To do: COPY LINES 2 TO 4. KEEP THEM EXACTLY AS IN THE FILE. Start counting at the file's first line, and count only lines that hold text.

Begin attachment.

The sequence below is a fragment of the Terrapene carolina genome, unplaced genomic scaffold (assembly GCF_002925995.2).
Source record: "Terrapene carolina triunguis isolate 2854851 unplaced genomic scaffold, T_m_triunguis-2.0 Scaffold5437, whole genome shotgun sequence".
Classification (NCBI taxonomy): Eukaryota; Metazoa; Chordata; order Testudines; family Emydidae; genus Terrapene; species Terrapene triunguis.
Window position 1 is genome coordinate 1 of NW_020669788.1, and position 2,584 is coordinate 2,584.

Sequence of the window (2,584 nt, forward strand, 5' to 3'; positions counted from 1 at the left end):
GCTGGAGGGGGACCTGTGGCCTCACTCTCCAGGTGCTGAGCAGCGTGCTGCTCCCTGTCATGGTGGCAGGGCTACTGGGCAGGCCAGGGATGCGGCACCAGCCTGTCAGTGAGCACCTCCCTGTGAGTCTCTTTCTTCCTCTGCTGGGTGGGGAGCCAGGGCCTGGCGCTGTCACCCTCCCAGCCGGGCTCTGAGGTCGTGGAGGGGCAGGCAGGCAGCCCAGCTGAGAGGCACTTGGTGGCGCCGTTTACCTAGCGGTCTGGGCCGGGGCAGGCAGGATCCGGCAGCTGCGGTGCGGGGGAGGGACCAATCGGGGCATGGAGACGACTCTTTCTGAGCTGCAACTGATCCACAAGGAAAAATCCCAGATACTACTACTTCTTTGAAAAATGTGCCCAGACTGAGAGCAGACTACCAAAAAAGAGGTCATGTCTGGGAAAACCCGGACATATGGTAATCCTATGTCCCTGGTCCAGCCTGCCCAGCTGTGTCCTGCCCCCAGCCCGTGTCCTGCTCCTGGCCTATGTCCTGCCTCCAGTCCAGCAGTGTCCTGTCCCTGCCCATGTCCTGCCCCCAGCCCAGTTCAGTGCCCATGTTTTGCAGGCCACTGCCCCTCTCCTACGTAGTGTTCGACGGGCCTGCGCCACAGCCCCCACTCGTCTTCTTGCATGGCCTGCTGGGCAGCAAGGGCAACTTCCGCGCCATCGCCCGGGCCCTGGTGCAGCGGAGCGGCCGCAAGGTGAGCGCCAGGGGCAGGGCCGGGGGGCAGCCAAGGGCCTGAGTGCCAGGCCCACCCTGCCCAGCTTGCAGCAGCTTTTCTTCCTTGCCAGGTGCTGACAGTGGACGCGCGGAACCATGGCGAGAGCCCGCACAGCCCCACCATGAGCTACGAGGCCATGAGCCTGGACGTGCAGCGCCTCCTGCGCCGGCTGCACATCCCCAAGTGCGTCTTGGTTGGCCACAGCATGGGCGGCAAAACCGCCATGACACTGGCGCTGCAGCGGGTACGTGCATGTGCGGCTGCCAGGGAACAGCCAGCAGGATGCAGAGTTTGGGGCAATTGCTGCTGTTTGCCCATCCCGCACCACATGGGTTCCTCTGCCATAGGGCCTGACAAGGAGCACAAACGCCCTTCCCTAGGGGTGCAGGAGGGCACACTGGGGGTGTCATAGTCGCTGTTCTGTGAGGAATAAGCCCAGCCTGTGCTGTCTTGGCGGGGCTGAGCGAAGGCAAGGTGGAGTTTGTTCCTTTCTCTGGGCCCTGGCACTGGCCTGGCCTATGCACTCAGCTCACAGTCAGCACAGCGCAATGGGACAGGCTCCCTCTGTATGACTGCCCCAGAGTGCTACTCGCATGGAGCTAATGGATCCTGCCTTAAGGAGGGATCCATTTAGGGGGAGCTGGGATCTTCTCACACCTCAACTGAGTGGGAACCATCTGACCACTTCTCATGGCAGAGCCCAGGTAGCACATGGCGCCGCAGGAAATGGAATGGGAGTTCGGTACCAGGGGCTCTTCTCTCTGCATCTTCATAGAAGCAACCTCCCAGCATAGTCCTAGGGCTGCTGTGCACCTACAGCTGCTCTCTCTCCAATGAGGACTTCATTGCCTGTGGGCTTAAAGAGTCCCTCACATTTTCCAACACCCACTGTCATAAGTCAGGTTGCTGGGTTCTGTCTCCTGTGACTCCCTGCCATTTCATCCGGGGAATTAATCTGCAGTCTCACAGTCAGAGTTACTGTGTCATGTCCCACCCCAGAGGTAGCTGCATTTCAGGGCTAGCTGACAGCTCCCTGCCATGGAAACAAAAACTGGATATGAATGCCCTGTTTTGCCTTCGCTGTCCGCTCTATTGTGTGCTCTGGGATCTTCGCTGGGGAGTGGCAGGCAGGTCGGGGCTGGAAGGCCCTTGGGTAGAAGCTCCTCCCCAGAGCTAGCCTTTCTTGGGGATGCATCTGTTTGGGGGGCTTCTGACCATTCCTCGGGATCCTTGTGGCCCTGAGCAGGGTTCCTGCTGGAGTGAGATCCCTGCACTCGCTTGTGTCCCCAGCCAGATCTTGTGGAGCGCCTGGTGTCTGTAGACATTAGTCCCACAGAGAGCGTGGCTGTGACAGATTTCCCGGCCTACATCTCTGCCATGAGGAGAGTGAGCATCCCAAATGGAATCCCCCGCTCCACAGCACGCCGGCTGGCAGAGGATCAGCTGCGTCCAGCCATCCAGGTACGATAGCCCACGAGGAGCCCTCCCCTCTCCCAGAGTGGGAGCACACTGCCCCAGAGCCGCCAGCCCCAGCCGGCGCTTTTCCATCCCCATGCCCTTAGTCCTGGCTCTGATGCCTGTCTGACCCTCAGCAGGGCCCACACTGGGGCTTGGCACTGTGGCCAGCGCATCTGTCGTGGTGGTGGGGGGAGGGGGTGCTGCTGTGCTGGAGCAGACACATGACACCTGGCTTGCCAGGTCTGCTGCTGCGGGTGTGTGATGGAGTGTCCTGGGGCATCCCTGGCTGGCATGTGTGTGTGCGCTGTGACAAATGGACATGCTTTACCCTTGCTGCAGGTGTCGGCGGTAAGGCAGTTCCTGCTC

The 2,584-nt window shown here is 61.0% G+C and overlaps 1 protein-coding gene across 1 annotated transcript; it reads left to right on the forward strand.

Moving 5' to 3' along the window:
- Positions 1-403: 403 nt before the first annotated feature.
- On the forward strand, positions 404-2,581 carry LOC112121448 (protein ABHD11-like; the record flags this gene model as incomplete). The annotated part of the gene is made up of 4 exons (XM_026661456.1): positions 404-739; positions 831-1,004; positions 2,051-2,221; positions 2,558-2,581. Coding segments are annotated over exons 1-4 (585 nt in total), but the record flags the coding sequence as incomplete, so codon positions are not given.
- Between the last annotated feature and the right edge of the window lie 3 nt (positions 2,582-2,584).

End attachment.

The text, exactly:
Source record: "Terrapene carolina triunguis isolate 2854851 unplaced genomic scaffold, T_m_triunguis-2.0 Scaffold5437, whole genome shotgun sequence".
Classification (NCBI taxonomy): Eukaryota; Metazoa; Chordata; order Testudines; family Emydidae; genus Terrapene; species Terrapene triunguis.
Window position 1 is genome coordinate 1 of NW_020669788.1, and position 2,584 is coordinate 2,584.